Essex cancer awareness project wins top award!
Date posted: 06-07-2012
AN Essex project using community pharmacies to help fight cancer by raising awareness and boosting early detection has won a top award.
The Essex Cancer Network and the Essex Local Pharmaceutical Committee (LPC) has won best public health initiative of the year in the Chemist+Druggist national pharmacy awards.
The project raised the awareness of the signs and symptoms of skin and colorectal cancer through local pharmacies across Essex.
The initiative involved training for pharmacy staff and pharmacists on skin and bowel cancer symptoms and saw information leaflets, posters, patient feedback cards and a skin cancer quiz developed in order to engage the public.
During the month of the campaign, 8,869 information leaflets were distributed initiating 4,667 conversations in pharmacies about cancer. A total of 6% (161) of these interactions resulted in the pharmacist advising the person to see their GP because one or more symptoms had been identified that may be indicative of cancer.
When asked, more than 93% of the members of the public indicated they had a greater awareness of the symptoms of cancer following the conversation.
The award judges said: “This is a great example of pharmacy leadership
resulting in partnership working, leading to raised public awareness and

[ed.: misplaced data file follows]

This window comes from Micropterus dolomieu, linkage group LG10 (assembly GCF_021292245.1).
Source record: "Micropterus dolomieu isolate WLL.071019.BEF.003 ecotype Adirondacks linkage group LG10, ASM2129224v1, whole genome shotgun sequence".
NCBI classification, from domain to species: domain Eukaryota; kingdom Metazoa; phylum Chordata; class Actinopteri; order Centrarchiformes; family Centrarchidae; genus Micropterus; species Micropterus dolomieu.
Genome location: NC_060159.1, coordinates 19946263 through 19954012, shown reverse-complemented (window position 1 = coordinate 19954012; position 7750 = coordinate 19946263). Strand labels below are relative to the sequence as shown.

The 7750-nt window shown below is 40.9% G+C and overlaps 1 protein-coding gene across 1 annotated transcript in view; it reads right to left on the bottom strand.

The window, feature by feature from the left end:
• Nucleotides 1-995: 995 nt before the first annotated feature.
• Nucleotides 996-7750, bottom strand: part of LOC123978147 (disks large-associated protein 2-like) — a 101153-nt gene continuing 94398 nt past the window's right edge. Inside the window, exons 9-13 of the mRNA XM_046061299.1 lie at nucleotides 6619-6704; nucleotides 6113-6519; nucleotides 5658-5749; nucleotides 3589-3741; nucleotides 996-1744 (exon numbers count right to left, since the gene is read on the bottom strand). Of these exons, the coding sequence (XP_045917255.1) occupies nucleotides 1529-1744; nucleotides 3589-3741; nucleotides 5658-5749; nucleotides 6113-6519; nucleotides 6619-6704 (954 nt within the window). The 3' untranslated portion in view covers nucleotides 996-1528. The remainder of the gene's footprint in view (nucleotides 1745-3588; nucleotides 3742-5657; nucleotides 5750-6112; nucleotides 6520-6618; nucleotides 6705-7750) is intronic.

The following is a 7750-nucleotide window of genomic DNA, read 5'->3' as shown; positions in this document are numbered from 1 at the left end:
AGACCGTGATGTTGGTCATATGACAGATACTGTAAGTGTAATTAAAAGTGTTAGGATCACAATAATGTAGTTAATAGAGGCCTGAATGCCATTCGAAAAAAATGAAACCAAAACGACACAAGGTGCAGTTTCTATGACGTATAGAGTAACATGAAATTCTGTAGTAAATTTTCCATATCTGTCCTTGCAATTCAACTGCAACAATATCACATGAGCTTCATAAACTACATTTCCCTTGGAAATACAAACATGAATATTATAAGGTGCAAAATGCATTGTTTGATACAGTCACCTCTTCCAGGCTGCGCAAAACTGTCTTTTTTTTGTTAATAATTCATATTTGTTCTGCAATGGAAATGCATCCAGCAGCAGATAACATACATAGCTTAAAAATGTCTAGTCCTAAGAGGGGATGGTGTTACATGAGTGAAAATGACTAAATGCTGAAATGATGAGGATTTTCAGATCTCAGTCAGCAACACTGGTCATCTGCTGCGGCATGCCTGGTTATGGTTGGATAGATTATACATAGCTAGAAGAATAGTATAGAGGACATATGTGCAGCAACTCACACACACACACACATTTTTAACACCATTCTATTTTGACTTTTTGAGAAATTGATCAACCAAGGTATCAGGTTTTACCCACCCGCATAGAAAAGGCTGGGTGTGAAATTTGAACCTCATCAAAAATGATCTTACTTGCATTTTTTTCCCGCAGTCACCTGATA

identification of people at risk of cancer.”
Sue Maughn, Essex Cancer Network Director, said: “We are thrilled to have won
this prestigious award.
“Feedback from pharmacy staff involved in this project and members of the
public has been extremely positive.
“Even though the topic of cancer can be sensitive, by working to support
pharmacy staff with training and giving them effective materials to engage the
public, we have shown that pharmacies can effectively communicate public
“We will look to build on this work to bring further positive campaigns to Essex in
our fight to raise awareness of cancer and to encourage early diagnosis and
treatment, which can be life-saving.”
Ash Pandya, Essex LPC Chief Executive, said: “What this project shows is that, if services are commissioned well, then pharmacists can deliver a range of clinical or public health initiatives to the local population.”